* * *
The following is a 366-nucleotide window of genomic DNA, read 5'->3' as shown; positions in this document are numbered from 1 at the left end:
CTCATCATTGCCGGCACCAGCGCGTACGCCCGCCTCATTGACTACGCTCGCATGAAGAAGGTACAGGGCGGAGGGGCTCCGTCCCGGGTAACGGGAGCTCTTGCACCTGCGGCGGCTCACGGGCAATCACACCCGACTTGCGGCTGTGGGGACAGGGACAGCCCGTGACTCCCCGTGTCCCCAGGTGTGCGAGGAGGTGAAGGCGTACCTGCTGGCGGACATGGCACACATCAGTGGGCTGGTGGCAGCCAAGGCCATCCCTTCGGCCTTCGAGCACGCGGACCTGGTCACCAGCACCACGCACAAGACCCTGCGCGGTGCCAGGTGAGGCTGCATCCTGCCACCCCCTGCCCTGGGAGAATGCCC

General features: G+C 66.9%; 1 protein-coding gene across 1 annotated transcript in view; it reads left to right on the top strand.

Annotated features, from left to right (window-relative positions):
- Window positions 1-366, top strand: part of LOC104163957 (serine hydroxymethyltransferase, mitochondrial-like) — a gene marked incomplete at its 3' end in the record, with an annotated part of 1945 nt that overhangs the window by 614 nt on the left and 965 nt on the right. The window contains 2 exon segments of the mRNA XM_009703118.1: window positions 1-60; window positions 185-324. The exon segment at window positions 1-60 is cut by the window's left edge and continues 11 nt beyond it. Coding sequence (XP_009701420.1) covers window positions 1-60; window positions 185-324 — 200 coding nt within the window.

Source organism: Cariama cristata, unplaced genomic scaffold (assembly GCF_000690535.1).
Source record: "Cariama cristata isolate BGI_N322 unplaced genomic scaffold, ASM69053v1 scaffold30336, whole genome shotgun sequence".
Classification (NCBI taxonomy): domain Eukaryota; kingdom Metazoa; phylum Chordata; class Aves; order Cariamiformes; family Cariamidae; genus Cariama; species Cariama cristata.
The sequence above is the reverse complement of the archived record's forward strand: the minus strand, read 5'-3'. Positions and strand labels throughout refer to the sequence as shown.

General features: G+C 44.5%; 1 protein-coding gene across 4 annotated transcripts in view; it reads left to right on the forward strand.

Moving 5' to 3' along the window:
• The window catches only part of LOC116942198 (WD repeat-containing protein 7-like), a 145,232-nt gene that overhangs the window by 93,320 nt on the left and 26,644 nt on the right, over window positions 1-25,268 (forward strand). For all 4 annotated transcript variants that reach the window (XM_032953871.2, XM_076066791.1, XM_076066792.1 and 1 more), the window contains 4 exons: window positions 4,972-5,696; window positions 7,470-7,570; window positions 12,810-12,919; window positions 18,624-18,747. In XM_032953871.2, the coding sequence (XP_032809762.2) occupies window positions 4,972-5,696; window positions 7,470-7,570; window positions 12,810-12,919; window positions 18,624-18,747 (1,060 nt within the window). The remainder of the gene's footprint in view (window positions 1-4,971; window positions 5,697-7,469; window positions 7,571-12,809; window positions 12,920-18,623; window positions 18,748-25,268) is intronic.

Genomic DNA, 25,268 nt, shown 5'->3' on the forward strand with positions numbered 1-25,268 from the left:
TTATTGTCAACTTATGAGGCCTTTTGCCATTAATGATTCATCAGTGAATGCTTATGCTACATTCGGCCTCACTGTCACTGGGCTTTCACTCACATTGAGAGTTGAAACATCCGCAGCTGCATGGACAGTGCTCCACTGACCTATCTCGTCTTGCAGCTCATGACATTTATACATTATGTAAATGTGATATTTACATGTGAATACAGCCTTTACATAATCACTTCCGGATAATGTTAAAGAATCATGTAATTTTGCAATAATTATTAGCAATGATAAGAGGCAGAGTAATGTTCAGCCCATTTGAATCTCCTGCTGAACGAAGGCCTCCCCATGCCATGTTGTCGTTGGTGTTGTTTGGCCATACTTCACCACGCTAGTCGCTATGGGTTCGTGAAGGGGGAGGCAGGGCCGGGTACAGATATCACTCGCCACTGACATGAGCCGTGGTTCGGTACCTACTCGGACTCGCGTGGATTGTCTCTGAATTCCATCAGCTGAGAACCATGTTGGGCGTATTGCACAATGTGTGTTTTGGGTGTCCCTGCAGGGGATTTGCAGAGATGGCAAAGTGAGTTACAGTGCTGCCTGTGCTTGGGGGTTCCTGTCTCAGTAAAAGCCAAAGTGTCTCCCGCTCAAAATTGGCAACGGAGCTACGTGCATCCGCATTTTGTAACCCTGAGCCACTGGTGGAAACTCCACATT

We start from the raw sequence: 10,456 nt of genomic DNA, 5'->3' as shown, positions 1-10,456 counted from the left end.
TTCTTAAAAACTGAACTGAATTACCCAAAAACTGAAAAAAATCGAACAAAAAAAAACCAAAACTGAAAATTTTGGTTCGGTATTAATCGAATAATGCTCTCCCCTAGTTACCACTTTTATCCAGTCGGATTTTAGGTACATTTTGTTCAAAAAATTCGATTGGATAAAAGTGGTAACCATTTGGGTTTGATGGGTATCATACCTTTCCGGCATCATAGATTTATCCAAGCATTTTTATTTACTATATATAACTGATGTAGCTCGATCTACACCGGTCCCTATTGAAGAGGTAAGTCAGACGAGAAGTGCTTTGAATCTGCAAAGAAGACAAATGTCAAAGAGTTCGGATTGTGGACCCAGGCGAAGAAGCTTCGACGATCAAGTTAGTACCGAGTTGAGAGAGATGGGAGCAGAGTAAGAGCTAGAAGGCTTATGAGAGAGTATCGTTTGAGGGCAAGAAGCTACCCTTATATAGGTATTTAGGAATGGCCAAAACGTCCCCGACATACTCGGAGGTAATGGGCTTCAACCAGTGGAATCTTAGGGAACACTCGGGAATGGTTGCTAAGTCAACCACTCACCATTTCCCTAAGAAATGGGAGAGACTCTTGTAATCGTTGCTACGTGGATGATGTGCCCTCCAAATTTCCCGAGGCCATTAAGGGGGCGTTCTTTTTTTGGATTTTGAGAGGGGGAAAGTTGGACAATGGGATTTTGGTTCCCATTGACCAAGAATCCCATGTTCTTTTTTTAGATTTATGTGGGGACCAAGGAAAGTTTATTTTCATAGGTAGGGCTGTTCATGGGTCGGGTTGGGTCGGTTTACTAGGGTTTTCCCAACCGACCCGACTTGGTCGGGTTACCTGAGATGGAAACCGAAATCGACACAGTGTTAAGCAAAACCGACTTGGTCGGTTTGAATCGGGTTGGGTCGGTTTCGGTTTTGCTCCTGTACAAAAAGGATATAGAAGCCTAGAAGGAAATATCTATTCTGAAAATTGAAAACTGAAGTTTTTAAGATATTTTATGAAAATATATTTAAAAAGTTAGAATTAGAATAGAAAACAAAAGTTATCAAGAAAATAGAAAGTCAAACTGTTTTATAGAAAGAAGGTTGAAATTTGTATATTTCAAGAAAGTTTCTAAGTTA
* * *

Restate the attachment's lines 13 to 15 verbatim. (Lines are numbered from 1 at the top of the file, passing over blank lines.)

Genomic DNA, 25,268 nt, shown 5'->3' on the forward strand with positions numbered 1-25,268 from the left:
TTATTGTCAACTTATGAGGCCTTTTGCCATTAATGATTCATCAGTGAATGCTTATGCTACATTCGGCCTCACTGTCACTGGGCTTTCACTCACATTGAGAGTTGAAACATCCGCAGCTGCATGGACAGTGCTCCACTGACCTATCTCGTCTTGCAGCTCATGACATTTATACATTATGTAAATGTGATATTTACATGTGAATACAGCCTTTACATAATCACTTCCGGATAATGTTAAAGAATCATGTAATTTTGCAATAATTATTAGCAATGATAAGAGGCAGAGTAATGTTCAGCCCATTTGAATCTCCTGCTGAACGAAGGCCTCCCCATGCCATGTTGTCGTTGGTGTTGTTTGGCCATACTTCACCACGCTAGTCGCTATGGGTTCGTGAAGGGGGAGGCAGGGCCGGGTACAGATATCACTCGCCACTGACATGAGCCGTGGTTCGGTACCTACTCGGACTCGCGTGGATTGTCTCTGAATTCCATCAGCTGAGAACCATGTTGGGCGTATTGCACAATGTGTGTTTTGGGTGTCCCTGCAGGGGATTTGCAGAGATGGCAAAGTGAGTTACAGTGCTGCCTGTGCTTGGGGGTTCCTGTCTCAGTAAAAGCCAAAGTGTCTCCCGCTCAAAATTGGCAACGGAGCTACGTGCATCCGCATTTTGTAACCCTGAGCCACTGGTGGAAACTCCACATT

We start from the raw sequence: 10,456 nt of genomic DNA, 5'->3' as shown, positions 1-10,456 counted from the left end.